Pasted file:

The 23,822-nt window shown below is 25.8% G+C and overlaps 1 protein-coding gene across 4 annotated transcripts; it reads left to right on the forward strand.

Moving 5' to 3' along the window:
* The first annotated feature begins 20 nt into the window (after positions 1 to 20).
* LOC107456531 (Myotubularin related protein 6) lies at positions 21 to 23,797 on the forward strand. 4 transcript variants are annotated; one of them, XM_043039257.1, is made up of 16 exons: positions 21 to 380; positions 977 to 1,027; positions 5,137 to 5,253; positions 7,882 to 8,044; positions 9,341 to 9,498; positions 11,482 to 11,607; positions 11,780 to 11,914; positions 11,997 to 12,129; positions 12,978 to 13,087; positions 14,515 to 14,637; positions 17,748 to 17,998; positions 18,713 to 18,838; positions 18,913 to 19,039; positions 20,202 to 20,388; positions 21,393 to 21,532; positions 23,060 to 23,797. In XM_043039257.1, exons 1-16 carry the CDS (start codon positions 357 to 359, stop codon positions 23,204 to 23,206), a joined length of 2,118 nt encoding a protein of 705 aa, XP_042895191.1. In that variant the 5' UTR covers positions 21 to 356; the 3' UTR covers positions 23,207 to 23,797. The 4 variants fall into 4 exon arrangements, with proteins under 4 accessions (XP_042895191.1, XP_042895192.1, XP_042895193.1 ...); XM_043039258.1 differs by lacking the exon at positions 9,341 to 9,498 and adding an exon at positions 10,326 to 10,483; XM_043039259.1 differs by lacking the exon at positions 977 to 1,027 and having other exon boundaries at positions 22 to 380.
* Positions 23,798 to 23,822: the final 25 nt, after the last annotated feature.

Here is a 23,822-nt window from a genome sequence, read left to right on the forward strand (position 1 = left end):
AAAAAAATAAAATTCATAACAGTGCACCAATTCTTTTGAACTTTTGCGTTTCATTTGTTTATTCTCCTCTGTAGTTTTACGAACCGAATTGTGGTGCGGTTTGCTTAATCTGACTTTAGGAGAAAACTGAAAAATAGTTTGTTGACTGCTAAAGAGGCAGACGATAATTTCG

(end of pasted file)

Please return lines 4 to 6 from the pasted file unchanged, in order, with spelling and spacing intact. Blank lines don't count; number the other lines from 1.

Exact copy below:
* LOC107456531 (Myotubularin related protein 6) lies at positions 21 to 23,797 on the forward strand. 4 transcript variants are annotated; one of them, XM_043039257.1, is made up of 16 exons: positions 21 to 380; positions 977 to 1,027; positions 5,137 to 5,253; positions 7,882 to 8,044; positions 9,341 to 9,498; positions 11,482 to 11,607; positions 11,780 to 11,914; positions 11,997 to 12,129; positions 12,978 to 13,087; positions 14,515 to 14,637; positions 17,748 to 17,998; positions 18,713 to 18,838; positions 18,913 to 19,039; positions 20,202 to 20,388; positions 21,393 to 21,532; positions 23,060 to 23,797. In XM_043039257.1, exons 1-16 carry the CDS (start codon positions 357 to 359, stop codon positions 23,204 to 23,206), a joined length of 2,118 nt encoding a protein of 705 aa, XP_042895191.1. In that variant the 5' UTR covers positions 21 to 356; the 3' UTR covers positions 23,207 to 23,797. The 4 variants fall into 4 exon arrangements, with proteins under 4 accessions (XP_042895191.1, XP_042895192.1, XP_042895193.1 ...); XM_043039258.1 differs by lacking the exon at positions 9,341 to 9,498 and adding an exon at positions 10,326 to 10,483; XM_043039259.1 differs by lacking the exon at positions 977 to 1,027 and having other exon boundaries at positions 22 to 380.
* Positions 23,798 to 23,822: the final 25 nt, after the last annotated feature.

Here is a 23,822-nt window from a genome sequence, read left to right on the forward strand (position 1 = left end):